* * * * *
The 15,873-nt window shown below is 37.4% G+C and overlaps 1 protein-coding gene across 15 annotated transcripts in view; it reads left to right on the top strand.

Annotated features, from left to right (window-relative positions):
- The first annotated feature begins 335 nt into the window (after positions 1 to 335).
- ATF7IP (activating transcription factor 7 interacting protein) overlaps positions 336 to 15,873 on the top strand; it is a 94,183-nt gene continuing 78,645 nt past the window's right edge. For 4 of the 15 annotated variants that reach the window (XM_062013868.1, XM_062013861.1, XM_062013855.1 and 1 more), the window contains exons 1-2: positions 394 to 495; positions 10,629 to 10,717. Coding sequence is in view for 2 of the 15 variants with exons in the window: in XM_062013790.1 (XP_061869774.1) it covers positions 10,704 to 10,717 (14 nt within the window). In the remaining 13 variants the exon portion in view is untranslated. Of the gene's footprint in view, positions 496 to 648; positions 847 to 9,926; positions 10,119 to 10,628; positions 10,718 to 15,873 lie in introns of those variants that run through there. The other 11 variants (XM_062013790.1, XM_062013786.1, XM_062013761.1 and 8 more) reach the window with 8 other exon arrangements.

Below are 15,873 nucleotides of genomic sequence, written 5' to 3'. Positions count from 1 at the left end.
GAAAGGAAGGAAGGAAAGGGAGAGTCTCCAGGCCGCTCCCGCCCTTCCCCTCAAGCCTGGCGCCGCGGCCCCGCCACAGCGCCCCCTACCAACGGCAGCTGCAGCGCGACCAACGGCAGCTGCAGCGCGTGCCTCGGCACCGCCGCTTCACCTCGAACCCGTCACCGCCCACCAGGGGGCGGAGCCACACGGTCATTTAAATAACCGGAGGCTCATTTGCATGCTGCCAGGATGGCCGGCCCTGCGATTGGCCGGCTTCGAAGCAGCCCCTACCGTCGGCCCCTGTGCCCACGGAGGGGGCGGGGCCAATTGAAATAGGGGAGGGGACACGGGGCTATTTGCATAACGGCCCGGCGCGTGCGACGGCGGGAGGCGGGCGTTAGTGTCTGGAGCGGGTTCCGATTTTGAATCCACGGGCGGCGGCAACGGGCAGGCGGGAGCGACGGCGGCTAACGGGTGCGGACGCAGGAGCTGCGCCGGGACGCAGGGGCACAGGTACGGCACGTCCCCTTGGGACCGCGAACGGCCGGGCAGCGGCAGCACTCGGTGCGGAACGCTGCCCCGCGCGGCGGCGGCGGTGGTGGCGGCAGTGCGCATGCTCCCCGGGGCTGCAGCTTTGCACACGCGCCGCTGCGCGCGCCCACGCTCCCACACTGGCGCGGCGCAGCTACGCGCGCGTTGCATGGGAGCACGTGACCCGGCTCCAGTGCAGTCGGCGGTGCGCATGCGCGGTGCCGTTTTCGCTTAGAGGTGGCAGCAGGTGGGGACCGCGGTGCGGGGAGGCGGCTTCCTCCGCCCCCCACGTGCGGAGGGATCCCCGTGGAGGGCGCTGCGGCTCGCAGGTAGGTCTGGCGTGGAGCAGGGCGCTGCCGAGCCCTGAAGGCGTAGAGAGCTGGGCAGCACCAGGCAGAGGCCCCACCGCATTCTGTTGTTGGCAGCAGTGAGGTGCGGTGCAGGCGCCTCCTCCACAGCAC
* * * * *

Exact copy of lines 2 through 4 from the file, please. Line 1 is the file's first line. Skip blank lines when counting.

Annotated features, from left to right (window-relative positions):
- The first annotated feature begins 335 nt into the window (after positions 1 to 335).
- ATF7IP (activating transcription factor 7 interacting protein) overlaps positions 336 to 15,873 on the top strand; it is a 94,183-nt gene continuing 78,645 nt past the window's right edge. For 4 of the 15 annotated variants that reach the window (XM_062013868.1, XM_062013861.1, XM_062013855.1 and 1 more), the window contains exons 1-2: positions 394 to 495; positions 10,629 to 10,717. Coding sequence is in view for 2 of the 15 variants with exons in the window: in XM_062013790.1 (XP_061869774.1) it covers positions 10,704 to 10,717 (14 nt within the window). In the remaining 13 variants the exon portion in view is untranslated. Of the gene's footprint in view, positions 496 to 648; positions 847 to 9,926; positions 10,119 to 10,628; positions 10,718 to 15,873 lie in introns of those variants that run through there. The other 11 variants (XM_062013790.1, XM_062013786.1, XM_062013761.1 and 8 more) reach the window with 8 other exon arrangements.